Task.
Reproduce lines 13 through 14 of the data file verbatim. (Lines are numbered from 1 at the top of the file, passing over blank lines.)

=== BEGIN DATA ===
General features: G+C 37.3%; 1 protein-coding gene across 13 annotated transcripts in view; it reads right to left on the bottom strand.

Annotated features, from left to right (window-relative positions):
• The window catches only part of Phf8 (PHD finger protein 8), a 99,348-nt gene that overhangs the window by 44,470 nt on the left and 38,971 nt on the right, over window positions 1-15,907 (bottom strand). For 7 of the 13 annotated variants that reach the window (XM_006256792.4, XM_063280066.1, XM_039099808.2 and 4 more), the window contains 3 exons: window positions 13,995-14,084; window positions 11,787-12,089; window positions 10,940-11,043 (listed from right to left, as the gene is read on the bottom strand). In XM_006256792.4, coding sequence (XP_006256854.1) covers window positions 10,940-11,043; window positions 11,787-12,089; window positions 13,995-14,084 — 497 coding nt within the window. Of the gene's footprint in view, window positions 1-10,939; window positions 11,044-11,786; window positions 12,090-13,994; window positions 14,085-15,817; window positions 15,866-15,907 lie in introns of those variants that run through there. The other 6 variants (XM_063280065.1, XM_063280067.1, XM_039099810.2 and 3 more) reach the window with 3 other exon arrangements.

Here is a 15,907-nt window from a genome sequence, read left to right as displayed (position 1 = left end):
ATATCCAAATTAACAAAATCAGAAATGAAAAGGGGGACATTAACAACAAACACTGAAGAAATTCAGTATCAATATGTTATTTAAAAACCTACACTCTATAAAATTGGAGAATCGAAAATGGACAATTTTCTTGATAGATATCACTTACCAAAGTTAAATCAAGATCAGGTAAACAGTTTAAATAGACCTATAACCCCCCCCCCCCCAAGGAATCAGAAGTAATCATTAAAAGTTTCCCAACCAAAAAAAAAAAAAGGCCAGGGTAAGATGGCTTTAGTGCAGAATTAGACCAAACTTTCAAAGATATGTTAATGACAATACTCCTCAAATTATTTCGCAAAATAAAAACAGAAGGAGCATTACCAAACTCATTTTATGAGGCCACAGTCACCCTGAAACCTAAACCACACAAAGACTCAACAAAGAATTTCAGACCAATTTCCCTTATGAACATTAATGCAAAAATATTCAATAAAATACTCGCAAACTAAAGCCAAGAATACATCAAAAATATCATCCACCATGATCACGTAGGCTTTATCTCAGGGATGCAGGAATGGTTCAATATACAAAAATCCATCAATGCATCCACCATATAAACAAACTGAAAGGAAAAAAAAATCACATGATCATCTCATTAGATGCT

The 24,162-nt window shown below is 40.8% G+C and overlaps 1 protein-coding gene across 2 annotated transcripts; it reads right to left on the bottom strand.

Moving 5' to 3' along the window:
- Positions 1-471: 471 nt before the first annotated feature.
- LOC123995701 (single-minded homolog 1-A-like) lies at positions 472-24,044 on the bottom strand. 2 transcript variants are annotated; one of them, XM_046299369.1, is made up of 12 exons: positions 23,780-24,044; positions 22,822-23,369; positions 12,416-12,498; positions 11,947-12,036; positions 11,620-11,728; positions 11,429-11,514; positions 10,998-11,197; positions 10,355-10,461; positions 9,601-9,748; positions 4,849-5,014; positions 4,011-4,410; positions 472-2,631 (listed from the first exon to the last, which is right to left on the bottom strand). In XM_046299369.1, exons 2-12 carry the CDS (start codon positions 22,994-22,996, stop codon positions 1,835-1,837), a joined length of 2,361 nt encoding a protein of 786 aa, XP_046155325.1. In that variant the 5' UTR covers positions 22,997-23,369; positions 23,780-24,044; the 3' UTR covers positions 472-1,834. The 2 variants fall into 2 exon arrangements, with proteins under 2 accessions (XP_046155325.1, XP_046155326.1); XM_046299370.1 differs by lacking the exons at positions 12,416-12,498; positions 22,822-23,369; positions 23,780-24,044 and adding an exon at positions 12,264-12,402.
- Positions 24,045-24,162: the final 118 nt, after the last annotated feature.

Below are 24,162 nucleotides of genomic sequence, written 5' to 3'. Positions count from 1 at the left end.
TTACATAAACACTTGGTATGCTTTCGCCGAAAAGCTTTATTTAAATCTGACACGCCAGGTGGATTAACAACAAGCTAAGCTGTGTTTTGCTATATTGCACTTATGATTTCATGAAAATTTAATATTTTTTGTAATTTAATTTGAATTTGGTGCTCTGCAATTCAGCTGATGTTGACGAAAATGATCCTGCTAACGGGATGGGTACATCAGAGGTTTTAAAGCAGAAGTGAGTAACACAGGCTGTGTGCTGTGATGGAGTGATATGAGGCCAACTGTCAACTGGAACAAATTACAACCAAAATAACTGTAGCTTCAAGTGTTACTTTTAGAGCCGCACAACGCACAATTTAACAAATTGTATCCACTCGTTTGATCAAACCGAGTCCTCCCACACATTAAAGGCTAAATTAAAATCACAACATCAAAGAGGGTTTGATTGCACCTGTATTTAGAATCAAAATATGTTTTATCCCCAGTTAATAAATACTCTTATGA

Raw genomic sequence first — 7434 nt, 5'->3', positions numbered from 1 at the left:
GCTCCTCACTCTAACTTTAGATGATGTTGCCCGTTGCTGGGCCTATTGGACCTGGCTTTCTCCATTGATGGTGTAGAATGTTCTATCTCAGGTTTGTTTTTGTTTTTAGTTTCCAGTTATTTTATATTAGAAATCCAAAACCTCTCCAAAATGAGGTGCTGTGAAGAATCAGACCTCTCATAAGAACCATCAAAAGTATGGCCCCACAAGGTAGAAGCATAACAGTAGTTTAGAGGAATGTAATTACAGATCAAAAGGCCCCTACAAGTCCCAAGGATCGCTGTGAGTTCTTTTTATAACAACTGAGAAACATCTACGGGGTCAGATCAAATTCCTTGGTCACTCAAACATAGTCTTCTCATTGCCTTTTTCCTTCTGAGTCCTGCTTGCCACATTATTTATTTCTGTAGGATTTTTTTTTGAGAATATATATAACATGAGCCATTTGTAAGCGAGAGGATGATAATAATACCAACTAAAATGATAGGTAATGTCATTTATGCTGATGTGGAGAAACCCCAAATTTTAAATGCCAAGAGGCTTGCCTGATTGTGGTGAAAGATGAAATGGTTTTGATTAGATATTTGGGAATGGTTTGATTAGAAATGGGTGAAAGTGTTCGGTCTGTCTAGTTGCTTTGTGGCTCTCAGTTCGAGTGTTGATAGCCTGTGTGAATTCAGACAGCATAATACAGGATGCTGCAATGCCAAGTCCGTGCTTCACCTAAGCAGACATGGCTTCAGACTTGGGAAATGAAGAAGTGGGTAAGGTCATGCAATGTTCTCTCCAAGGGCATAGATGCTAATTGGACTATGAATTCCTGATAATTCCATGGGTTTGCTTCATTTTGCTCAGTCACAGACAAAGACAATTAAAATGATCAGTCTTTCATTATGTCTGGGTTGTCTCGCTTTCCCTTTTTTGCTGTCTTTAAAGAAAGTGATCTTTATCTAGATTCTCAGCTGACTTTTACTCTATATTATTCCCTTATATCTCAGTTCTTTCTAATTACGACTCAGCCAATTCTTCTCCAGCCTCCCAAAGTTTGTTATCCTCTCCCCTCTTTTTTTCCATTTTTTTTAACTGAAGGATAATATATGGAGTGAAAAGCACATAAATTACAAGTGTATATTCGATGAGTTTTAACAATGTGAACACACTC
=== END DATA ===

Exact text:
Raw genomic sequence first — 7434 nt, 5'->3', positions numbered from 1 at the left:
GCTCCTCACTCTAACTTTAGATGATGTTGCCCGTTGCTGGGCCTATTGGACCTGGCTTTCTCCATTGATGGTGTAGAATGTTCTATCTCAGGTTTGTTTTTGTTTTTAGTTTCCAGTTATTTTATATTAGAAATCCAAAACCTCTCCAAAATGAGGTGCTGTGAAGAATCAGACCTCTCATAAGAACCATCAAAAGTATGGCCCCACAAGGTAGAAGCATAACAGTAGTTTAGAGGAATGTAATTACAGATCAAAAGGCCCCTACAAGTCCCAAGGATCGCTGTGAGTTCTTTTTATAACAACTGAGAAACATCTACGGGGTCAGATCAAATTCCTTGGTCACTCAAACATAGTCTTCTCATTGCCTTTTTCCTTCTGAGTCCTGCTTGCCACATTATTTATTTCTGTAGGATTTTTTTTTGAGAATATATATAACATGAGCCATTTGTAAGCGAGAGGATGATAATAATACCAACTAAAATGATAGGTAATGTCATTTATGCTGATGTGGAGAAACCCCAAATTTTAAATGCCAAGAGGCTTGCCTGATTGTGGTGAAAGATGAAATGGTTTTGATTAGATATTTGGGAATGGTTTGATTAGAAATGGGTGAAAGTGTTCGGTCTGTCTAGTTGCTTTGTGGCTCTCAGTTCGAGTGTTGATAGCCTGTGTGAATTCAGACAGCATAATACAGGATGCTGCAATGCCAAGTCCGTGCTTCACCTAAGCAGACATGGCTTCAGACTTGGGAAATGAAGAAGTGGGTAAGGTCATGCAATGTTCTCTCCAAGGGCATAGATGCTAATTGGACTATGAATTCCTGATAATTCCATGGGTTTGCTTCATTTTGCTCAGTCACAGACAAAGACAATTAAAATGATCAGTCTTTCATTATGTCTGGGTTGTCTCGCTTTCCCTTTTTTGCTGTCTTTAAAGAAAGTGATCTTTATCTAGATTCTCAGCTGACTTTTACTCTATATTATTCCCTTATATCTCAGTTCTTTCTAATTACGACTCAGCCAATTCTTCTCCAGCCTCCCAAAGTTTGTTATCCTCTCCCCTCTTTTTTTCCATTTTTTTTAACTGAAGGATAATATATGGAGTGAAAAGCACATAAATTACAAGTGTATATTCGATGAGTTTTAACAATGTGAACACACTC